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Friday, July 13, 2007

Darcy's Story: When a Foster home becomes a Forever one.... (TISSUE ALERT)

I am posting this with Evelyn's permission. In fact, it was her idea. :) Thank you Evelyn, for allowing me to memorialize Darcy here. This post will make you cry, I'm sure.

Ten months ago, Darcy arrived in my life. Her rescue illustrated how rescue groups can pull together to save a dog. This is, by no means, the first time, nor will it be the last, that rescue groups will cooperate to save a dog. However, Darcy was 12 years old at the time she was saved...and she was a Ridgeback mix. Her story starts off common but it does not end that way.

Darcy was dropped off at a shelter in Texas...several hours from where I live in. I don't remember who contacted who but somehow RRUS was made aware of this senior pup that needed to be re-homed. I agreed to foster her until her forever home could be found. I, as do many rescuers, have a soft spot for the senior pups. Why would someone dump such an old pup, you may ask...and rightly so. The reason listed on the surrender form was that the owner had too many dogs. Darcy was, apparently, her mother's dog at one point. Her mother then gave Darcy to her and she just didn't feel she could handle three dogs (she had two of her own). So...Darcy came to live with me. The majority of the transport was done by Etosha volunteers who picked her up and then handed her off to me.

She went up on the website soon after arriving at my house. She was a wonderful, sweet, even tempered dog. She got along with dogs, cats, children, adults, men, women, birds, etc. She loved to go for walks and car rides. And she was smart. :) She learned how to crate rather quickly and, by the end of her time with, actually preferred to be in her crate at times. She had her quirks, as do all Ridgebacks and Ridgeback mixes. :) As I started to get to know her and her quirks I began to think about her perfect home. I envisioned a home with a retired person/persons who would take her on strolls and visiting. A home where she would be the center of attention. After all, she was 12 years old. She had earned that right. Over the months she was with me, I had three people express an interest in her. For one reason or another none of them worked out. So she continued to stay with me. The following, to me, explains why none of those other homes worked out. She needed me.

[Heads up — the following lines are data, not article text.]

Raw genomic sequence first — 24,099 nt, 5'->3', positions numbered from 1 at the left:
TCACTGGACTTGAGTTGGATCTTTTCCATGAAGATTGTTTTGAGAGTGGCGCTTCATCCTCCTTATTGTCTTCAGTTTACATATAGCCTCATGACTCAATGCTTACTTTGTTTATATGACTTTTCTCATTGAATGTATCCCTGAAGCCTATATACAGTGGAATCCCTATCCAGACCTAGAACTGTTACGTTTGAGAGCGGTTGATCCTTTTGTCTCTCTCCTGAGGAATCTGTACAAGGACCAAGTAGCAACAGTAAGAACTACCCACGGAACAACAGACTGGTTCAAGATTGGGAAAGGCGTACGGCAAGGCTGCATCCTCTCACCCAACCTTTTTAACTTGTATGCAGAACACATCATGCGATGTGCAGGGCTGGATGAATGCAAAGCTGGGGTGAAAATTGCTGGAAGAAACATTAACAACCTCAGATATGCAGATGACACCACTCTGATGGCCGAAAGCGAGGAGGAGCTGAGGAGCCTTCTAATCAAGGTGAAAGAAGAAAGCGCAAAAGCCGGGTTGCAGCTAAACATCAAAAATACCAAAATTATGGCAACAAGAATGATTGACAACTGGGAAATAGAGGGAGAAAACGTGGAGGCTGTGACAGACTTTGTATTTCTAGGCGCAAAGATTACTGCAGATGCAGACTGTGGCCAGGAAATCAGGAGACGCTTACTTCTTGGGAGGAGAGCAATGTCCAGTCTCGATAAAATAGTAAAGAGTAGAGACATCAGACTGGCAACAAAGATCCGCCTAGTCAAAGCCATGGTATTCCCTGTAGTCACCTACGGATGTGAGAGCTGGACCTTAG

On June 16, 2007, Darcy was officially diagnosed with cancer. In the week prior, while staying with a friend, she had started coughing, reduced her food intake (!) and was not as interested in what was going on around her. She still enjoyed her walks though. :) I took her to the vet on June 14, 2007. The vet x-rayed her lungs, which were filled with fluid and had 1, maybe 2, nodules. He told me it was either cancer or a fungal infection. It was determined to be cancer after blood work and several aspirates were done. No signs of a fungal infection were found.

I made the decision to not do chemotherapy with her. By this time Darcy was 13 years old. I could not put her through that. We started her on prednisone in the hopes that it would make her comfortable. And it did, for awhile. She stopped coughing but her appetite never fully recovered. On June 26, 2007, I made the difficult decision to let her go. By this time, she wasn't eating, she couldn't stand on her own and could only walk a short distance before she lost control of her back legs. She had also become incontinent (which horribly embarrassed her). It was time to release her and give her her freedom. The following paragraphs go through her final day.

I made the appointment for late afternoon on the 27th. Yes, there were earlier appointments to be had but I had to work until noon that day and I wanted to spend some time with her before she left me. That afternoon we went to the Park one last time. A friend of mine, Beth, joined us. She has been my friend for years and she loved Darcy. If she had been in a place that would allow dogs, she would have adopted her in a heart beat. So, the three of us went to the park.

The park is fairly large and one part has a lake with a path around it and ducks. It's surrounded by lots of open, grassy area with trees scattered around it. The three of us went and sat down under a tree and spent an hour just enjoying life and talking. At one point, a duck decided to come check us out...up until Darcy sat up and the duck realized that there was a dog there too. She really seemed to enjoy her time out there with us in the fresh air and the sunshine. When the time came, we drove up to the clinic. We arrived a little early and had to sit in the waiting room for a short while.